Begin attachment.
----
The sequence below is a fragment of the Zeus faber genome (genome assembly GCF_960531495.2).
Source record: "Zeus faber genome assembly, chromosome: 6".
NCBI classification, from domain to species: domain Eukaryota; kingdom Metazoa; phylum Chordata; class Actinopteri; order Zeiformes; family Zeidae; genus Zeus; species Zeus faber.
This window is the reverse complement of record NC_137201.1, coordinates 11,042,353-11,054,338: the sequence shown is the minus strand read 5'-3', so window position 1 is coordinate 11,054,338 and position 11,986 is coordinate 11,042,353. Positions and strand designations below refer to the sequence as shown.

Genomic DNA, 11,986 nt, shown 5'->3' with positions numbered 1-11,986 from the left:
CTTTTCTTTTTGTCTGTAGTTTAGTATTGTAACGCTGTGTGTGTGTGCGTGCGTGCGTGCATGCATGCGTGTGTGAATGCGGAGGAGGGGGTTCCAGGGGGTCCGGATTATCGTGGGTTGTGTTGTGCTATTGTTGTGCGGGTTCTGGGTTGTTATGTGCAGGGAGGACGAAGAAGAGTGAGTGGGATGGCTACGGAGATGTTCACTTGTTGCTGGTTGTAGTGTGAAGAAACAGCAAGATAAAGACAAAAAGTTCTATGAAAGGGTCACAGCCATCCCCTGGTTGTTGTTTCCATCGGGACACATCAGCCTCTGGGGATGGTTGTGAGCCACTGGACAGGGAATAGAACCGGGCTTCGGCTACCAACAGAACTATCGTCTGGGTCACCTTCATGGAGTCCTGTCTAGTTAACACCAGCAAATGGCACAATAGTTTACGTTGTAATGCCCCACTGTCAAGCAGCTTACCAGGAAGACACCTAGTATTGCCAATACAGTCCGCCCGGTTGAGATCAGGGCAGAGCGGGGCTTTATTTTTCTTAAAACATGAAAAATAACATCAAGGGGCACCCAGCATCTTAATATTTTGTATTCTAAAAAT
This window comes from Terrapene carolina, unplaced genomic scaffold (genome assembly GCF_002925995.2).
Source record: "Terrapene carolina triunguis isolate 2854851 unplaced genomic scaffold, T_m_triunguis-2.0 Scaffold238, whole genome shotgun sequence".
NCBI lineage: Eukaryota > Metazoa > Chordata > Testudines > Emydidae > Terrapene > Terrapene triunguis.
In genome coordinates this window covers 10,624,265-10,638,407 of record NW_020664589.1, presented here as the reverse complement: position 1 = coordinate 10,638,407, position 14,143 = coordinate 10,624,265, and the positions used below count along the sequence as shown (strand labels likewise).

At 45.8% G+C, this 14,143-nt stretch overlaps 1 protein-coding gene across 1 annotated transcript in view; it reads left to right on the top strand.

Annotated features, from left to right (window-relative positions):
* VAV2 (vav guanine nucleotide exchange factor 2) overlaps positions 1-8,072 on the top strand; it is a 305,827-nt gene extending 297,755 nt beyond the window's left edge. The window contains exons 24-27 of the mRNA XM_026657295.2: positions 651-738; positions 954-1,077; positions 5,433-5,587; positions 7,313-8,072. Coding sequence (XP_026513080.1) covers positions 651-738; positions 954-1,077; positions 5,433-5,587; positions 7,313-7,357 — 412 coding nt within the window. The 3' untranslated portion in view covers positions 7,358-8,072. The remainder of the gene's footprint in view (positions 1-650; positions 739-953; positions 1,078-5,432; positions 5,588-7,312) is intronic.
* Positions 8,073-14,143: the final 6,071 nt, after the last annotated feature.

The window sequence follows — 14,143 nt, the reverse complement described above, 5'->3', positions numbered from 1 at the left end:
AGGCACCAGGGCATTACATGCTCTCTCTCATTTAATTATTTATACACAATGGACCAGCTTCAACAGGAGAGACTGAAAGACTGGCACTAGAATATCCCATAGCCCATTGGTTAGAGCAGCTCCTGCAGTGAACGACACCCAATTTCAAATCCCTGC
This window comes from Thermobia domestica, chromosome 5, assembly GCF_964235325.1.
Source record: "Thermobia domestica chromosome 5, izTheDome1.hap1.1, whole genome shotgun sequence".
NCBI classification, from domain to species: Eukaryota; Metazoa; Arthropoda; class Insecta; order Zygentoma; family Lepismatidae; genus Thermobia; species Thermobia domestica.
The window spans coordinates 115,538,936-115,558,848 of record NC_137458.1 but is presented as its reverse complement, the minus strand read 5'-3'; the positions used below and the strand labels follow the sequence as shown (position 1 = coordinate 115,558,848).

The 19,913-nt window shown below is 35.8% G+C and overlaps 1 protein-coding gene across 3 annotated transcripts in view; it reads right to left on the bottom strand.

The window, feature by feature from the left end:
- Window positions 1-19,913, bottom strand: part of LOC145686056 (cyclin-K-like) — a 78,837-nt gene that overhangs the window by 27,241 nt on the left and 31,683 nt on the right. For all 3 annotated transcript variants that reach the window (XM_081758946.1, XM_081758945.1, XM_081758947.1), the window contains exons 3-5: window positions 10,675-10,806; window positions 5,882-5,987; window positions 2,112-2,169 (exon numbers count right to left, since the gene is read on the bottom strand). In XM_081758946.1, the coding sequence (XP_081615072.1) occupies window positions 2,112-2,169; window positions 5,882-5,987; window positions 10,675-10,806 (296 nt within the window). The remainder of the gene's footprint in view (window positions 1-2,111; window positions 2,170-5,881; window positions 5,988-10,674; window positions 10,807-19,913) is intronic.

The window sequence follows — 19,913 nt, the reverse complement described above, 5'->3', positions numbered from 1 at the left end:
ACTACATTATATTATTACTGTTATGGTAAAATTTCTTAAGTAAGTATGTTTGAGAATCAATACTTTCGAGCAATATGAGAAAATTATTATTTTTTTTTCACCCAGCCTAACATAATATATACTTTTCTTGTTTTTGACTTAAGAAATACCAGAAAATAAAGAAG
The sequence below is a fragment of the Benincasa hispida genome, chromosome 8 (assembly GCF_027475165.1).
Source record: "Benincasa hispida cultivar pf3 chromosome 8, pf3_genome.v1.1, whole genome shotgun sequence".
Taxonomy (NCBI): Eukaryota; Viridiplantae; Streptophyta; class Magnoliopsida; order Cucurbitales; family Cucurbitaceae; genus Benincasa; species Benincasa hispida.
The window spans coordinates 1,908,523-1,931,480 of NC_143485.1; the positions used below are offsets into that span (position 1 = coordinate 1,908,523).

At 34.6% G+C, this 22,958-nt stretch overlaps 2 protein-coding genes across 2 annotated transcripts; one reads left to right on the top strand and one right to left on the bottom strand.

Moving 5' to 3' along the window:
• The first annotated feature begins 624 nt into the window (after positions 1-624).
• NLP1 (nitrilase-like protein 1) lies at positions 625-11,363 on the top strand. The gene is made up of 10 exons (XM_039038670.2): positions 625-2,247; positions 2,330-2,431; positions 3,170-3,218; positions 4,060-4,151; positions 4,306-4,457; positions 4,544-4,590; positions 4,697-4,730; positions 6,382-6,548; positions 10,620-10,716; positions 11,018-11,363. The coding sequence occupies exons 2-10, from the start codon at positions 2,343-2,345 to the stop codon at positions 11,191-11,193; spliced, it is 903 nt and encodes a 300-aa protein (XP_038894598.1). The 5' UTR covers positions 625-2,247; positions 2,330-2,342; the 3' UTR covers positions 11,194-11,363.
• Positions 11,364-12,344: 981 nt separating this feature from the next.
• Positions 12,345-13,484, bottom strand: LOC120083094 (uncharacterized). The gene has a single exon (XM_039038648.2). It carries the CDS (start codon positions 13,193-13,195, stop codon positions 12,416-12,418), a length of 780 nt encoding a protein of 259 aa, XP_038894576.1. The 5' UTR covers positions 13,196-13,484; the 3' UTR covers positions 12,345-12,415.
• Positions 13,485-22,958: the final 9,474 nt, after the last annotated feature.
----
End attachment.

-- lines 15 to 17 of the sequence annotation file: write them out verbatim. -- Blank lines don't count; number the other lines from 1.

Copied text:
The window sequence follows — 14,143 nt, the reverse complement described above, 5'->3', positions numbered from 1 at the left end:
AGGCACCAGGGCATTACATGCTCTCTCTCATTTAATTATTTATACACAATGGACCAGCTTCAACAGGAGAGACTGAAAGACTGGCACTAGAATATCCCATAGCCCATTGGTTAGAGCAGCTCCTGCAGTGAACGACACCCAATTTCAAATCCCTGC
This window comes from Thermobia domestica, chromosome 5, assembly GCF_964235325.1.